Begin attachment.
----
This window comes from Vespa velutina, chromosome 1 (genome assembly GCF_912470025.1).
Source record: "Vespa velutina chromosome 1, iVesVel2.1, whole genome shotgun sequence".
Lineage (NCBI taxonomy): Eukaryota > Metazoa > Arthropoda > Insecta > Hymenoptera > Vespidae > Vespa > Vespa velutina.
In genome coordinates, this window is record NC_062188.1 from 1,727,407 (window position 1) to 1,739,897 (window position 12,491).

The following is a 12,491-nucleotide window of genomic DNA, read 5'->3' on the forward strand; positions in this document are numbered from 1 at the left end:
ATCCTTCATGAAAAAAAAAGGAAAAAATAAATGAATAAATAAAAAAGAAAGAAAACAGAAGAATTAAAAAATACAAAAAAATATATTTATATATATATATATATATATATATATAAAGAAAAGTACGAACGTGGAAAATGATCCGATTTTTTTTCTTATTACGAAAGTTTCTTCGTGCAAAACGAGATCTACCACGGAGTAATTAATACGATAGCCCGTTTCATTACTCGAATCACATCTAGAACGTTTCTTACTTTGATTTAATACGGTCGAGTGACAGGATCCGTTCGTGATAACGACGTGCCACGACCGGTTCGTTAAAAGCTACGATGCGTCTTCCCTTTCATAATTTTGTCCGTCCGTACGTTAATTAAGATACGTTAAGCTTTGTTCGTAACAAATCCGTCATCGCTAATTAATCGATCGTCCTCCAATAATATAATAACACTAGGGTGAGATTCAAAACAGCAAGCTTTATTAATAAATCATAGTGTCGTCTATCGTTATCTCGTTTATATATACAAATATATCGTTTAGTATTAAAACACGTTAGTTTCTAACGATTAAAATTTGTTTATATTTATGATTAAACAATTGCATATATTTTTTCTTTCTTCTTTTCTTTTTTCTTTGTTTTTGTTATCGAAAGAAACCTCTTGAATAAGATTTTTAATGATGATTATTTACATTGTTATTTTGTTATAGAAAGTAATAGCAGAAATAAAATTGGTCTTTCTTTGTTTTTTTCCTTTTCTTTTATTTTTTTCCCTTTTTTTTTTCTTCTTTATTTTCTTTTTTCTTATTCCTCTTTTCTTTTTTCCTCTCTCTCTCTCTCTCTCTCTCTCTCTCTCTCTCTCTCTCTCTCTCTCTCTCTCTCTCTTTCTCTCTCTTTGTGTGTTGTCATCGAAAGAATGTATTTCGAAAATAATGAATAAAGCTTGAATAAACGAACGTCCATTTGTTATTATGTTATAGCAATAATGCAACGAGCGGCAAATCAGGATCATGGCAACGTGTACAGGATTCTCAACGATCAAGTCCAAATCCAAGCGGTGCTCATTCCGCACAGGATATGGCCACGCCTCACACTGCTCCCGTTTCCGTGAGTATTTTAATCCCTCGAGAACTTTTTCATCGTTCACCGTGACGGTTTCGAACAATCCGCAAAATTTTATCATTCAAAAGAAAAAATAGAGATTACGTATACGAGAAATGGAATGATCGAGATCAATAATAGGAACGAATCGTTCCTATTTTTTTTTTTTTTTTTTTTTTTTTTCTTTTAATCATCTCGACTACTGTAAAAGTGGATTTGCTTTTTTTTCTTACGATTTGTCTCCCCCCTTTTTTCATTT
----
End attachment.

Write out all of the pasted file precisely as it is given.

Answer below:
This window comes from Vespa velutina, chromosome 1 (genome assembly GCF_912470025.1).
Source record: "Vespa velutina chromosome 1, iVesVel2.1, whole genome shotgun sequence".
Lineage (NCBI taxonomy): Eukaryota > Metazoa > Arthropoda > Insecta > Hymenoptera > Vespidae > Vespa > Vespa velutina.
In genome coordinates, this window is record NC_062188.1 from 1,727,407 (window position 1) to 1,739,897 (window position 12,491).

The following is a 12,491-nucleotide window of genomic DNA, read 5'->3' on the forward strand; positions in this document are numbered from 1 at the left end:
ATCCTTCATGAAAAAAAAAGGAAAAAATAAATGAATAAATAAAAAAGAAAGAAAACAGAAGAATTAAAAAATACAAAAAAATATATTTATATATATATATATATATATATATATAAAGAAAAGTACGAACGTGGAAAATGATCCGATTTTTTTTCTTATTACGAAAGTTTCTTCGTGCAAAACGAGATCTACCACGGAGTAATTAATACGATAGCCCGTTTCATTACTCGAATCACATCTAGAACGTTTCTTACTTTGATTTAATACGGTCGAGTGACAGGATCCGTTCGTGATAACGACGTGCCACGACCGGTTCGTTAAAAGCTACGATGCGTCTTCCCTTTCATAATTTTGTCCGTCCGTACGTTAATTAAGATACGTTAAGCTTTGTTCGTAACAAATCCGTCATCGCTAATTAATCGATCGTCCTCCAATAATATAATAACACTAGGGTGAGATTCAAAACAGCAAGCTTTATTAATAAATCATAGTGTCGTCTATCGTTATCTCGTTTATATATACAAATATATCGTTTAGTATTAAAACACGTTAGTTTCTAACGATTAAAATTTGTTTATATTTATGATTAAACAATTGCATATATTTTTTCTTTCTTCTTTTCTTTTTTCTTTGTTTTTGTTATCGAAAGAAACCTCTTGAATAAGATTTTTAATGATGATTATTTACATTGTTATTTTGTTATAGAAAGTAATAGCAGAAATAAAATTGGTCTTTCTTTGTTTTTTTCCTTTTCTTTTATTTTTTTCCCTTTTTTTTTTCTTCTTTATTTTCTTTTTTCTTATTCCTCTTTTCTTTTTTCCTCTCTCTCTCTCTCTCTCTCTCTCTCTCTCTCTCTCTCTCTCTCTCTCTCTCTCTCTCTTTCTCTCTCTTTGTGTGTTGTCATCGAAAGAATGTATTTCGAAAATAATGAATAAAGCTTGAATAAACGAACGTCCATTTGTTATTATGTTATAGCAATAATGCAACGAGCGGCAAATCAGGATCATGGCAACGTGTACAGGATTCTCAACGATCAAGTCCAAATCCAAGCGGTGCTCATTCCGCACAGGATATGGCCACGCCTCACACTGCTCCCGTTTCCGTGAGTATTTTAATCCCTCGAGAACTTTTTCATCGTTCACCGTGACGGTTTCGAACAATCCGCAAAATTTTATCATTCAAAAGAAAAAATAGAGATTACGTATACGAGAAATGGAATGATCGAGATCAATAATAGGAACGAATCGTTCCTATTTTTTTTTTTTTTTTTTTTTTTTTTCTTTTAATCATCTCGACTACTGTAAAAGTGGATTTGCTTTTTTTTCTTACGATTTGTCTCCCCCCTTTTTTCATTT